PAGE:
The Bell Jar, by Sylvia Plath

The Bell Jar was Sylvia Plath’s only novel, originally published under a pseudonym. Its title refers to the feeling which the narrator has of being trapped under a bell jar, and unable to breathe. Credit for this artwork goes to lazykitsuneReading The Bell Jar was a very odd experience for me. It begins with Esther Greenwood, the main character and narrator, recalling her experiences in New York. She is a poor girl, who won an opportunity to live in a hotel in New York, working at a magazine. The beginning chapters of the book are all, in my opinion, terribly dull – tales of dinners that Esther attends, her friends getting up to no good, steering her down the wrong path and so on. Frankly, it reads like a kid’s TV show with a moral to it.

Then, the tone changes. Esther returns home from New York, and finds that her life lacks direction and meaning. It was at this stage that I realised the first chapters had not, in fact, been an after-school special, but had been dull for a reason. Esther’s unhappiness and depression was, to an extent, present the whole time, and can be read from the beginning.The rest of the book, detailing Esther’s downward spiral, is wonderful. It details the experiences of depression in an incredibly realistic manner – as might be expected, given that Sylvia Plath suffered from depression, and tragically killed herself a month after The Bell Jar was first published in the UK. Sadly, the book’s theme, that of a young person being depressed, has made it a symbol of teenage angst, and a quick search on google shows that this is not entirely unfounded.

This could be a good thing, or a bad thing.

This could be a good thing, or a bad thing.

One of the reasons why it stikes such a chord with the angsty teenage crowd, among others, is because it reflects the ways in which so many people can feel alienated, and find difficulties with life’s demands. It is far from a cheerful read. Indeed, it so vividly portrays the detatchment of depression that the reader is at risk of becoming detatched and gloomy themselves. It would not make for good bedtime reading, but for a greater understanding of the mind, and the serious problem of depression with which a number of people today still struggle, I believe that no book written can match it.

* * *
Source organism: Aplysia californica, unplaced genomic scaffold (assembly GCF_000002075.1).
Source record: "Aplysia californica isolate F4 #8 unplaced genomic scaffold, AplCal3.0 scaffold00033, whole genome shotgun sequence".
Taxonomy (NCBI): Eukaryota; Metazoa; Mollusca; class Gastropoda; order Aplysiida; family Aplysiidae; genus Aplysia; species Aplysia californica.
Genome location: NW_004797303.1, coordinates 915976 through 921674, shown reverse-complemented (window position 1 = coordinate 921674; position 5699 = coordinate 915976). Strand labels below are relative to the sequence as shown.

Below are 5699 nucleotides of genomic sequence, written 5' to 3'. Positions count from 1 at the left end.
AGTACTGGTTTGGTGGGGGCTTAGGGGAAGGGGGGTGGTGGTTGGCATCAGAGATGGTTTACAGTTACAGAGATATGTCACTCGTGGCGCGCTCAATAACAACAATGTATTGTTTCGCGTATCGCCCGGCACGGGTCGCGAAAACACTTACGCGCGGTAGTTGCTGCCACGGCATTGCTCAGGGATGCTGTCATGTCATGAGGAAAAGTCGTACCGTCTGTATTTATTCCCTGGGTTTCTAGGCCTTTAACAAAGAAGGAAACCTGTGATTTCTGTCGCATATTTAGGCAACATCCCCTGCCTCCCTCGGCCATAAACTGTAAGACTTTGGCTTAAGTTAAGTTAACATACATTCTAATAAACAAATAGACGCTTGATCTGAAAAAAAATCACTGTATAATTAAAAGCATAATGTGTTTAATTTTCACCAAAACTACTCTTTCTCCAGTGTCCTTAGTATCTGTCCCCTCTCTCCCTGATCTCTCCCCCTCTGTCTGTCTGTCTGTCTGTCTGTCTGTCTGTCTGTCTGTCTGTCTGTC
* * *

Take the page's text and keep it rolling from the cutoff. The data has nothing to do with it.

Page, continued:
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3 thoughts on “The Bell Jar, by Sylvia Plath

  1. I loved “The Bell Jar”, it’s an amazing book but as you said, it might be triggering for some people. Have you read “Prozac Nation”? In my opinion it’s the book that portrays depression most accurately.
    Great post. 🙂

  2. I first read “The Bell Jar” when I was 16. I both loved the book for how well it was written and hated it for what it revealed about myself (and the world).

    Now, over 30 years later, I’ve been reading Plath’s early journals for a writing project and am looking to foster dialogue on her life and work. I wrote a brief post today on some of her early perspectives, here –

    http://writingforfoodinindy.wordpress.com/2013/05/25/beauty-out-of-sorrow-reflections-of-a-young-sylvia-plath/

    I would love for you to check it out as you have the chance and comment if you feel so led.

    Keep up the good reading and writing.

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